"It does not because it does not develop the side of the workers as subject, subjects who struggle for their own goals. At its core, that goal is what Marx referred to in Capital as 'the worker's own need for development.' Indeed, the one-sidedness of Capital is most obvious when we recognize that it does not examine the wage struggles (precluded by the assumption of a constant standard of necessity) or the essential requirement of capital (once we relax that assumption) that it divide and separate workers in order to capture relative surplus value.
When we focus upon the side of workers, we recognize that they are more than merely the products and results of capital. Their specific relation to capital within capitalist relations of production does not exhaust their nature. They exist within many relations--families, communities and nations--and they interact with other workers. Through all their activities within these relations, through all their struggles to satisfy their need for development they produce themselves."Well, yeah. And yeah, so what? First, let's be clear, Capital is the critique of political economy; political economy being the ideal and ideological presentation of capitalism. The three published volumes are subtitled The Process of Capitalist Production, The Process of Capitalist Circulation, The Process of Capitalist Production as a Whole. The "appendix" fourth volume is the Theories of Surplus Value. The emphasis is on the material determinants of capital-- the antagonism in the organization of social production as private property. That's one.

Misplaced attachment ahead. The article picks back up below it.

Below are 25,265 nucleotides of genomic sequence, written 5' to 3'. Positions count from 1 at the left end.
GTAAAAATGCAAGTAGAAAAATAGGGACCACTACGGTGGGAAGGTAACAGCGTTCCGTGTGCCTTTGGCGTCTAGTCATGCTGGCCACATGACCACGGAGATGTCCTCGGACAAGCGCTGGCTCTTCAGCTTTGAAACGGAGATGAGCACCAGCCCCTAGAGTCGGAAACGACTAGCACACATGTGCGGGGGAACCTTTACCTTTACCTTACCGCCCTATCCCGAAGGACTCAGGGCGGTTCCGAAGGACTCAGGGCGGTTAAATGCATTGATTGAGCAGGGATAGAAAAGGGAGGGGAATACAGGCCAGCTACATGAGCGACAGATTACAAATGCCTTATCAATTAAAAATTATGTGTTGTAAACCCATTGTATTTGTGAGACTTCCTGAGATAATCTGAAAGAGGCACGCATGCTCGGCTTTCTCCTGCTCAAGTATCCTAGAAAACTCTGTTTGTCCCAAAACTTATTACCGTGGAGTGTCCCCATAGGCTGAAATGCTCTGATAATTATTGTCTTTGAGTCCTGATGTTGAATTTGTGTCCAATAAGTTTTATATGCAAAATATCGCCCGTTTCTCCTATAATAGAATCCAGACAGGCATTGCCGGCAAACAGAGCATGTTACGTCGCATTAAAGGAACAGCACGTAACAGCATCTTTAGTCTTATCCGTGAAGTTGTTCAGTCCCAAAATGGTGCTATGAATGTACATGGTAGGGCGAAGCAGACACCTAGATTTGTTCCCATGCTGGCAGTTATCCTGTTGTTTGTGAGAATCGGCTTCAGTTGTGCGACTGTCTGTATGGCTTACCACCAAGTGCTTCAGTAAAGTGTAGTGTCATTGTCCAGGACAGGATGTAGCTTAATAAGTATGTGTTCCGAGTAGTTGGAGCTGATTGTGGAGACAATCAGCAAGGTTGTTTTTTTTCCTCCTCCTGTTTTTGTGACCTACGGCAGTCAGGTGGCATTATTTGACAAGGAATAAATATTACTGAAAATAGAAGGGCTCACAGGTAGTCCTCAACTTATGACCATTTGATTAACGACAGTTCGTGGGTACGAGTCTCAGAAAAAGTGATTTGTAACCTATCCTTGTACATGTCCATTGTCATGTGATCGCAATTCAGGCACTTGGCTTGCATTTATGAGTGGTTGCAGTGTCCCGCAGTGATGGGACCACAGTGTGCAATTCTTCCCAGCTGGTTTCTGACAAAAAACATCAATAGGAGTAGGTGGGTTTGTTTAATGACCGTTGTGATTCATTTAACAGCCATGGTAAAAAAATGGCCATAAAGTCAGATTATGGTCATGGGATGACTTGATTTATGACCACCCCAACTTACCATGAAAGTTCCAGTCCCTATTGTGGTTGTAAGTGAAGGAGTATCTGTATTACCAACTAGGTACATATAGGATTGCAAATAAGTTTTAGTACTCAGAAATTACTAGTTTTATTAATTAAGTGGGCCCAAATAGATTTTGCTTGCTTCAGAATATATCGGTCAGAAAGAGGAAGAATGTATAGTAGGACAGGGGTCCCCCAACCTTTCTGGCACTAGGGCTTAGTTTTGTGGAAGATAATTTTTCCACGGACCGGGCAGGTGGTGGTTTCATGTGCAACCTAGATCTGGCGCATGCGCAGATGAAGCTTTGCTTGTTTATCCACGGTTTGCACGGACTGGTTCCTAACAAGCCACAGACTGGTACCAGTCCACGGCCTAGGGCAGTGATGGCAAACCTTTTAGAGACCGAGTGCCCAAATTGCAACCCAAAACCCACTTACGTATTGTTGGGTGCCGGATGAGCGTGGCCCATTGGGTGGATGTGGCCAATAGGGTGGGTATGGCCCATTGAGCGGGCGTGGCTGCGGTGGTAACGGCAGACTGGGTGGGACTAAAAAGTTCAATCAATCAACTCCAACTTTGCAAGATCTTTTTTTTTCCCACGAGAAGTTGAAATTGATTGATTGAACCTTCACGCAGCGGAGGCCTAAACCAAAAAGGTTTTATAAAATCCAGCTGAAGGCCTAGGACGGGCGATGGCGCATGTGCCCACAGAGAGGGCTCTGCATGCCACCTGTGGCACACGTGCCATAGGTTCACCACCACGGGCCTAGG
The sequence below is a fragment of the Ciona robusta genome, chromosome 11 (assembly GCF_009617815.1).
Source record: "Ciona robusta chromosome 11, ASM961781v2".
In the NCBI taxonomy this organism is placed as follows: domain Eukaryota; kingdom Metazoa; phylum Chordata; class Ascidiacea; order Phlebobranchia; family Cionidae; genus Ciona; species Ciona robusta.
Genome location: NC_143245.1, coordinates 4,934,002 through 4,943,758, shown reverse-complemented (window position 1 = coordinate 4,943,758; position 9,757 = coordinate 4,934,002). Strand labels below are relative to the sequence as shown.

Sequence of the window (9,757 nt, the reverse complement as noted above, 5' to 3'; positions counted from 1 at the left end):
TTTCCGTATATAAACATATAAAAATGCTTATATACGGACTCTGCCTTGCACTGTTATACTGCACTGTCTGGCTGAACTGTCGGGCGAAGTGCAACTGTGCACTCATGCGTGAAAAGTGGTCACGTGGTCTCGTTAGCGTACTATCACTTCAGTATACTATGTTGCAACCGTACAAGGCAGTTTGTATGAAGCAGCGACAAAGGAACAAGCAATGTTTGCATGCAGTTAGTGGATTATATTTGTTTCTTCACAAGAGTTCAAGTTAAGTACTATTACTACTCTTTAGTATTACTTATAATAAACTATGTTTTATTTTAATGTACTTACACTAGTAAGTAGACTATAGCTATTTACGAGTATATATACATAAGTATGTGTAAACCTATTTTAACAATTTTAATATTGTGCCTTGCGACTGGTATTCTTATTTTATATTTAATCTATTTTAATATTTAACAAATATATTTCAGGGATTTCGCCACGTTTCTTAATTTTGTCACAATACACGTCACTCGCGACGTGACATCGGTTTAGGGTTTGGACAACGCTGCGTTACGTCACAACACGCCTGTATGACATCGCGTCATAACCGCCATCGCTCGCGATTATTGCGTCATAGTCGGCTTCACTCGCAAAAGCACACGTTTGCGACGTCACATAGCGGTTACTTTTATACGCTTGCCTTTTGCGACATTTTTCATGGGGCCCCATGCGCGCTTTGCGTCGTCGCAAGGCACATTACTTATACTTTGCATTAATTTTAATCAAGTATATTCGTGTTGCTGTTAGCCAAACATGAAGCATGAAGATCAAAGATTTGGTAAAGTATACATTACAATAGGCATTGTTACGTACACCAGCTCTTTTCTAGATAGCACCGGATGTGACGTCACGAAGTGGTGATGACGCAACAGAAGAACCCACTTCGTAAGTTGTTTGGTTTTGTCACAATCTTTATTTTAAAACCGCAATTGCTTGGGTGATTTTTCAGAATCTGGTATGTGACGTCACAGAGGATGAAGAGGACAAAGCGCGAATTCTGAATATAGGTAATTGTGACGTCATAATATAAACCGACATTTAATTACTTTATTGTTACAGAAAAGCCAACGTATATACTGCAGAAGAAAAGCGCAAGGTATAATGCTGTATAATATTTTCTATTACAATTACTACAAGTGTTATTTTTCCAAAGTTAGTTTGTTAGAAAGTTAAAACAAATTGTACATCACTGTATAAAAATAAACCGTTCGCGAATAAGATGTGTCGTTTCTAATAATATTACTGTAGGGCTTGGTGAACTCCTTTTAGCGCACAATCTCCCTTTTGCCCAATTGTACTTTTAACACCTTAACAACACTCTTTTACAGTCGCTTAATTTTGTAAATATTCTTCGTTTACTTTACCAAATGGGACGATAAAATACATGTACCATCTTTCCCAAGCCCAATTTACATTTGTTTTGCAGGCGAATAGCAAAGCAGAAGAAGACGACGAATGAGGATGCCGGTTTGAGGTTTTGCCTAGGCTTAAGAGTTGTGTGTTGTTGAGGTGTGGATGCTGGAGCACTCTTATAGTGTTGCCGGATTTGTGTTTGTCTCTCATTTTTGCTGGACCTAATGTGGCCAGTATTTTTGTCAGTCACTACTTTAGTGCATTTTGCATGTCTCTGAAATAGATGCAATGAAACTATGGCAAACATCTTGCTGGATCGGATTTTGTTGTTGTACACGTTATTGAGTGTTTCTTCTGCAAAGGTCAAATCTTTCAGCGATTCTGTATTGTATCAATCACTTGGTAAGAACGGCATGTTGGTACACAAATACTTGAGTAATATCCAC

Secondly, there is a limit to Marx's critique of capital, to his exposition of the immanent critique to capital, and that is that the critique, like capital itself, sets out the basis, the necessity, for the overthrow of capital, but is not in itself that overthrow. We're talking classes, aren't we? The point being that the exposition has to terminate and give way to the concrete social struggle against capitalism. The proletariat creates itself as the "subject" of the struggle in the struggle, not before, and not in the texts of economists, political or otherwise.
So Capital at a critical point has to be supplemented and supplanted by organization of the "present-day proletariat" to confront capitalism. Marx did indeed initiate this "transcendence," taking the logical, logical as meaning historically necessary, step, namely his work in the International Workingmen's Association, which he undertakes at the same time as he is drafting and redrafting and finally proofing Capital.